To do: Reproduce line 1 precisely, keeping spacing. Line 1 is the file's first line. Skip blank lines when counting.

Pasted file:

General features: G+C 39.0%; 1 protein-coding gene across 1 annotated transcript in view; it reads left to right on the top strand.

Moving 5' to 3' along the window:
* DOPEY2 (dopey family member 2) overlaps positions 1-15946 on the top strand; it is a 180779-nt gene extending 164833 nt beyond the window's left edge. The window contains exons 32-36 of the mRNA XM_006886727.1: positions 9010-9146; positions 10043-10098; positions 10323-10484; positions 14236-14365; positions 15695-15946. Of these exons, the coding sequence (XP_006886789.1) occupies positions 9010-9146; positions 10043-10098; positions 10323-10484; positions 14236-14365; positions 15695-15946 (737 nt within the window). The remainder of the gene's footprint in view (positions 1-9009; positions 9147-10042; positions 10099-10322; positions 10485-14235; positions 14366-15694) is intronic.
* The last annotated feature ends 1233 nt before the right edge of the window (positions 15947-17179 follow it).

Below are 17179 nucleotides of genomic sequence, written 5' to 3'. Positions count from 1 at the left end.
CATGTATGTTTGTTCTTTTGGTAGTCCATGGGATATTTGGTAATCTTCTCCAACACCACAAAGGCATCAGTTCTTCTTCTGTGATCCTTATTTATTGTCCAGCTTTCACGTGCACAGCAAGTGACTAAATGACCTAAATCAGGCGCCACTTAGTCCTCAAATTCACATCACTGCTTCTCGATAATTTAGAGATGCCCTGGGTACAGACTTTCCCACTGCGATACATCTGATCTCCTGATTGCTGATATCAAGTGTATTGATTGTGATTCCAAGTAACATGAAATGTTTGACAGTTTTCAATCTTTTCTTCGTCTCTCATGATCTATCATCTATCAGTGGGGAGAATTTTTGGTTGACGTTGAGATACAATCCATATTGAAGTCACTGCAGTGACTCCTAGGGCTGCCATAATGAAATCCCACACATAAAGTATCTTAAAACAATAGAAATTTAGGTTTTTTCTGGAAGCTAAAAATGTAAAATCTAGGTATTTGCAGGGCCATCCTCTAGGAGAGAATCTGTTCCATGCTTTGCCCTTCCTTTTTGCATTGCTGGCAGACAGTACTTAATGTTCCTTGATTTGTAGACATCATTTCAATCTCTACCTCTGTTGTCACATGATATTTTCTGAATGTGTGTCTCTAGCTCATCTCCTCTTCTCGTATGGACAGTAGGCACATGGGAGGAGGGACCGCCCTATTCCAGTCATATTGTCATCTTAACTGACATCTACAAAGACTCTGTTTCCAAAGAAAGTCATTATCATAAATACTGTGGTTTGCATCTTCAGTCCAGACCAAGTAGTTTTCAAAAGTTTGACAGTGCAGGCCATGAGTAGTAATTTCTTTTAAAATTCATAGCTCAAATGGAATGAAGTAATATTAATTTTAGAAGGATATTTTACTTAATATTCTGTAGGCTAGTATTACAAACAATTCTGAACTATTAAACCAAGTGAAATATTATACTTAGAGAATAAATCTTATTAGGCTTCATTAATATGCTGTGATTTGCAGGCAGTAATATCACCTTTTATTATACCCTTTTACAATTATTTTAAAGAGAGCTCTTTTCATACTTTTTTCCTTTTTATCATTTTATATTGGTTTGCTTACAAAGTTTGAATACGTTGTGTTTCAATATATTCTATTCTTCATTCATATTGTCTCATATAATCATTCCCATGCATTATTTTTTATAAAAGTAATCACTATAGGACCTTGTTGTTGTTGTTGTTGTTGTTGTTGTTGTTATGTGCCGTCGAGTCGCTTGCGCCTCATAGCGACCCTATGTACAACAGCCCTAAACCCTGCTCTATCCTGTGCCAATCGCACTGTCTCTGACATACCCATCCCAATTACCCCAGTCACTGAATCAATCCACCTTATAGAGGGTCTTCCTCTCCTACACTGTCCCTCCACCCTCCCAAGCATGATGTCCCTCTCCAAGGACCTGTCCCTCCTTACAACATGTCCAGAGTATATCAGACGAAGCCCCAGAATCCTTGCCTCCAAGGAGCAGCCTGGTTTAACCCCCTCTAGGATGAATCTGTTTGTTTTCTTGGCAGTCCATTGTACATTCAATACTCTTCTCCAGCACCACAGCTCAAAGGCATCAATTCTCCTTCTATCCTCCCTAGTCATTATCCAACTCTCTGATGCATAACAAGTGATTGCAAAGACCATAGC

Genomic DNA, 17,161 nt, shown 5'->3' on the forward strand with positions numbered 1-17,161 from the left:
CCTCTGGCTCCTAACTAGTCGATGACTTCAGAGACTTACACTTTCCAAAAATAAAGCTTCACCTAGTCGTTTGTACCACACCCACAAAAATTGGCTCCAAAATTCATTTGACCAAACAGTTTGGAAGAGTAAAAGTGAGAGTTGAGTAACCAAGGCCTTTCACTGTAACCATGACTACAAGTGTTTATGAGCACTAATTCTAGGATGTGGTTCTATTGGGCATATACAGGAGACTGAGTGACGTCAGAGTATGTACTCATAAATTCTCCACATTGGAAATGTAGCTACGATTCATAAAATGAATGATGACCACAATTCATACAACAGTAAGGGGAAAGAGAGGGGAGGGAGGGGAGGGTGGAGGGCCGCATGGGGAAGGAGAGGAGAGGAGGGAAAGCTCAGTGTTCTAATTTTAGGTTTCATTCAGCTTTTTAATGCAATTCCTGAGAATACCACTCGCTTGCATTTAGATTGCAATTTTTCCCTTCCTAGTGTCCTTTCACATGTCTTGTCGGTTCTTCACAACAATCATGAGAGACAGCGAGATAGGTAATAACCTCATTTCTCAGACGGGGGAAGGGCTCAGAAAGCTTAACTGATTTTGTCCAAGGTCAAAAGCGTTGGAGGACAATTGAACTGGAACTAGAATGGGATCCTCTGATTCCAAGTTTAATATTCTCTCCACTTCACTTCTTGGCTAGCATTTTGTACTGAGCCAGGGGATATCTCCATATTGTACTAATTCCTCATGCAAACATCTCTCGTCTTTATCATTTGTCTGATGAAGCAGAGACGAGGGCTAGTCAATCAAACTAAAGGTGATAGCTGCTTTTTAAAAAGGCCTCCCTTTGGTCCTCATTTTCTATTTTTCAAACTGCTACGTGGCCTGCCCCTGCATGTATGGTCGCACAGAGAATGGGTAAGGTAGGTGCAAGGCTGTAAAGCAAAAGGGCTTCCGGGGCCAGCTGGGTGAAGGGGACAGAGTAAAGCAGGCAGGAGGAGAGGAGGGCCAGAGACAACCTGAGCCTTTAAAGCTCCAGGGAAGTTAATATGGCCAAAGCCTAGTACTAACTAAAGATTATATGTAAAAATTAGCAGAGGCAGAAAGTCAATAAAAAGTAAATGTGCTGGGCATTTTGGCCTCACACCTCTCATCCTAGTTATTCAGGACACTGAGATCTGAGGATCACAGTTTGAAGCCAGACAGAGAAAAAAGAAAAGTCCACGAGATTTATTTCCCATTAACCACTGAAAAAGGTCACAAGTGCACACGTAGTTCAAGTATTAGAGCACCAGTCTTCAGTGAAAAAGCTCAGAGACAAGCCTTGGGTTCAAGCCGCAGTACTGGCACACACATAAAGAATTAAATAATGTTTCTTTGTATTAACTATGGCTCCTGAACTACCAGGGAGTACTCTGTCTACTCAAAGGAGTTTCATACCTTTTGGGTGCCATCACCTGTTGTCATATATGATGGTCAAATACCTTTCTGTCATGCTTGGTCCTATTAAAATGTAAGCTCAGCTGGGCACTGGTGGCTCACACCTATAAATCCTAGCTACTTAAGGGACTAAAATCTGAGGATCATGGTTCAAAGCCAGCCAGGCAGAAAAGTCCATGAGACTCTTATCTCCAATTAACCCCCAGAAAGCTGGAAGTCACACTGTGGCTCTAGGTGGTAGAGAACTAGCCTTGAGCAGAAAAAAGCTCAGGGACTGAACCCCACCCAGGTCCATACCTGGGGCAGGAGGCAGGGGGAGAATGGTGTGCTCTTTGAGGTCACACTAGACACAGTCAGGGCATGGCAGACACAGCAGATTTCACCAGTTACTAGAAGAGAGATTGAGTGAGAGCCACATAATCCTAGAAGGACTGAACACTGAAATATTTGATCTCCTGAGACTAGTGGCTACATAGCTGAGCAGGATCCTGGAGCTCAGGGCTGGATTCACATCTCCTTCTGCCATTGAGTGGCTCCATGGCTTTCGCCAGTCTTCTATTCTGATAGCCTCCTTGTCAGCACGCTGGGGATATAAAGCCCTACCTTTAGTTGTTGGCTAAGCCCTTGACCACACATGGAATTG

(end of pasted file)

General features: G+C 39.0%; 1 protein-coding gene across 1 annotated transcript in view; it reads left to right on the top strand.